“Why can’t I send the password through email? It’s so convenient!”
If you’ve heard or thought about this question before, you’re right – it is convenient! But is it safe? Not so much.
Sending passwords through email is a common practice, but the potential for unintentional disclosure of private and personal information is sky-high. This tends to happen frequently in the workplace, as employees may not understand the ramifications of such disclosure or may not be cognizant of the confidentiality of certain data.
If you find yourself on the receiving end of an email that contains a password, be sure to change it right away following the login process. If you want to be even safer, contact the sender and ask them to reset the password and tell you the new password over the phone.
Be vigilant about trusting other types of sensitive information with any system administrator who sends passwords over email and insists that it is secure. If they are practicing this method that puts your online security in jeopardy, it wouldn’t make sense to trust them with your credit card information, for example.
The reasons why emailing passwords is not secure
- Emails are often sent in “clear” or “plain” text. That means the content of the email is unencrypted. If the email is intercepted, it’s trivial to extract your password from it.
- Your email is often stored in several systems or servers on its way to you. It will be saved in the sent email of the account it comes from, your own email server, and possibly any other systems or servers it passes through.
- If any one of those systems is compromised, it can reveal your password to hackers.
- Your email is also often stored locally on your laptop or workstation in plain text. If that were to get into the wrong hands, hackers would have access to your passwords.
- Even deleting emails doesn’t necessarily mean they are gone forever – they can hang around in trash folders or elsewhere.
- If the password for your email account is hacked, criminals can get access to all the passwords that are emailed to you, simply by requesting password resets.
- Sending passwords over Slack or other chat applications is not secure either – apps with varying levels of encryption may retain messages on their servers for a time period, which could lead to exposed message data to sanctioned monitoring or snooping.
Security best practices recommend that you always avoid emailing passwords at all costs. Be safe, not sorry!
How to send passwords safely
While these options aren’t quite as convenient as simply emailing a password, you will save yourself the stress of dealing with a security incident in the long run. Relay them to your team at work so everyone is practicing secure email habits. Here are a few ways to send passwords safely:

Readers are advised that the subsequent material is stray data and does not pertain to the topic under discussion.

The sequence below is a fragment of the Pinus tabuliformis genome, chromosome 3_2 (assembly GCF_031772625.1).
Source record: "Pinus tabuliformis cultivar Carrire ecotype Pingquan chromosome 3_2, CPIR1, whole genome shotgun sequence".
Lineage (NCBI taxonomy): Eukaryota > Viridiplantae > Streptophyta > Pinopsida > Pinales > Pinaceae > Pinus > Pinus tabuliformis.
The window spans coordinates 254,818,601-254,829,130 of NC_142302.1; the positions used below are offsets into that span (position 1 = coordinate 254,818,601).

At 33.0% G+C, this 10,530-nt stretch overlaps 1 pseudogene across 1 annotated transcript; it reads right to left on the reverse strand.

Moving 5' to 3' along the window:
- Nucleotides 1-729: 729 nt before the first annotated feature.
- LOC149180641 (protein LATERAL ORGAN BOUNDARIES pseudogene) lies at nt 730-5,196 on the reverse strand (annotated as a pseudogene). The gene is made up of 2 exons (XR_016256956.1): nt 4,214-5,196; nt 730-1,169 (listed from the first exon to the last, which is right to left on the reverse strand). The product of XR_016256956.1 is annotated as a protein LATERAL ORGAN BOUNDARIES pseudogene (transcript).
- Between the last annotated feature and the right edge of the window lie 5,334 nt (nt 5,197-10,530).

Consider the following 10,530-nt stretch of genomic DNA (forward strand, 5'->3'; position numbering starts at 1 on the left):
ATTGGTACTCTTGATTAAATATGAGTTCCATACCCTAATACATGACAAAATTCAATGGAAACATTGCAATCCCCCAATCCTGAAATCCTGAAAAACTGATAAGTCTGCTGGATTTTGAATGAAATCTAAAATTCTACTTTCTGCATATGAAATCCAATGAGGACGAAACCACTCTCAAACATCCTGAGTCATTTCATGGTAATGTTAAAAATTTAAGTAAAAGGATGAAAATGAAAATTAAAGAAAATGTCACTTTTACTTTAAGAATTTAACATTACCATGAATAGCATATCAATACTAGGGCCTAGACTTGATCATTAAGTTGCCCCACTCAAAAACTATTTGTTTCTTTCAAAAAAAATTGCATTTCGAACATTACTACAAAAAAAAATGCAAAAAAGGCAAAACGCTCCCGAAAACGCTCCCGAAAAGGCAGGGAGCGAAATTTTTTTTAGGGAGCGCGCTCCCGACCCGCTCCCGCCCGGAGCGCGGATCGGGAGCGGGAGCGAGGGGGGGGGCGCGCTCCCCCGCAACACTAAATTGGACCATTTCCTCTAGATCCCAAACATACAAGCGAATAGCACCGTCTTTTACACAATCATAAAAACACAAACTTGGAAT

- Communicate passwords verbally, either in person or over the phone.
- Send passwords through SMS or text message.
- Use a “one-time password” — this type of password simply allows a user to log into your system where they are then asked to choose a new, secure password.
- Use encryption to add a cipher to emails — try services like Pretty Good Privacy and Safe Gmail.
- Use a password manager to securely share passwords with others, such 1Password.
Ready, Set, Secure
Practicing secure habits takes some advance planning, but it’s worth it when you’re protecting your vulnerable private information, as well as your company’s confidential data. Create strong passwords from the very beginning – the 16-character combination of lower and upper case letters, symbols, and numbers is proven to be the most secure. Once you have created a password, enable two-factor or multifactor authentication, which are technologies that give you an additional layer of security. For example, you might get a text message on your phone when you try to log in or you could have a security token or smartphone app. Without access to that information, hackers can’t compromise your information and logins.
Just a few simple precautions and steps can protect your privacy, identity, and personal information from hackers and other unseemly characters. Communicating password-sharing policies to your team will set the standard and prevent security incidents from arising. There’s no excuse for ever sharing a password in an email again – your security will thank you for it!